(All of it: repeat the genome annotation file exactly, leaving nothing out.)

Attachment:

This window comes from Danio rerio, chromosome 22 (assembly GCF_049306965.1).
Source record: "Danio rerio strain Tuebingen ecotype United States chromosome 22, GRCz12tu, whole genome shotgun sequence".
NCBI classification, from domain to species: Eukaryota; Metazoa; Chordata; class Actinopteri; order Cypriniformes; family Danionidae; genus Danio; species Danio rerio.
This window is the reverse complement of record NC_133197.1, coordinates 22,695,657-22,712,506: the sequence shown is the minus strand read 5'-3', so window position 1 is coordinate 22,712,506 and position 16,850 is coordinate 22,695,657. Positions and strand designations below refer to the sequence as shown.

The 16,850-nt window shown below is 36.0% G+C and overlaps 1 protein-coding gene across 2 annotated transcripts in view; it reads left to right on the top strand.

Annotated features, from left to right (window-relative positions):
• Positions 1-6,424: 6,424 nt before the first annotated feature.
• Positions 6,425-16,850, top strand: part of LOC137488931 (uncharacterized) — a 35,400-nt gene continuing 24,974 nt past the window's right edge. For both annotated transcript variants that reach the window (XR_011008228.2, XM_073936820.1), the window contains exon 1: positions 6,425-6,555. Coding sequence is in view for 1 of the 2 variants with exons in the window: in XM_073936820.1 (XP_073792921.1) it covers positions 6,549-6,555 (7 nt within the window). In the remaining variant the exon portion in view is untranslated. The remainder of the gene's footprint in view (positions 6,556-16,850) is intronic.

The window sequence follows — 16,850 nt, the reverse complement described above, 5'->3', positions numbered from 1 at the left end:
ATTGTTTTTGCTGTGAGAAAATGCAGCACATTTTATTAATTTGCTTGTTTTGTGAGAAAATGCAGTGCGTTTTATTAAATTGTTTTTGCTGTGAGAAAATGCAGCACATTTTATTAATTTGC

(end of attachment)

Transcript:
This window comes from Danio rerio, chromosome 22 (assembly GCF_049306965.1).
Source record: "Danio rerio strain Tuebingen ecotype United States chromosome 22, GRCz12tu, whole genome shotgun sequence".
NCBI classification, from domain to species: Eukaryota; Metazoa; Chordata; class Actinopteri; order Cypriniformes; family Danionidae; genus Danio; species Danio rerio.
This window is the reverse complement of record NC_133197.1, coordinates 22,695,657-22,712,506: the sequence shown is the minus strand read 5'-3', so window position 1 is coordinate 22,712,506 and position 16,850 is coordinate 22,695,657. Positions and strand designations below refer to the sequence as shown.

The 16,850-nt window shown below is 36.0% G+C and overlaps 1 protein-coding gene across 2 annotated transcripts in view; it reads left to right on the top strand.

Annotated features, from left to right (window-relative positions):
• Positions 1-6,424: 6,424 nt before the first annotated feature.
• Positions 6,425-16,850, top strand: part of LOC137488931 (uncharacterized) — a 35,400-nt gene continuing 24,974 nt past the window's right edge. For both annotated transcript variants that reach the window (XR_011008228.2, XM_073936820.1), the window contains exon 1: positions 6,425-6,555. Coding sequence is in view for 1 of the 2 variants with exons in the window: in XM_073936820.1 (XP_073792921.1) it covers positions 6,549-6,555 (7 nt within the window). In the remaining variant the exon portion in view is untranslated. The remainder of the gene's footprint in view (positions 6,556-16,850) is intronic.

The window sequence follows — 16,850 nt, the reverse complement described above, 5'->3', positions numbered from 1 at the left end:
ATTGTTTTTGCTGTGAGAAAATGCAGCACATTTTATTAATTTGCTTGTTTTGTGAGAAAATGCAGTGCGTTTTATTAAATTGTTTTTGCTGTGAGAAAATGCAGCACATTTTATTAATTTGC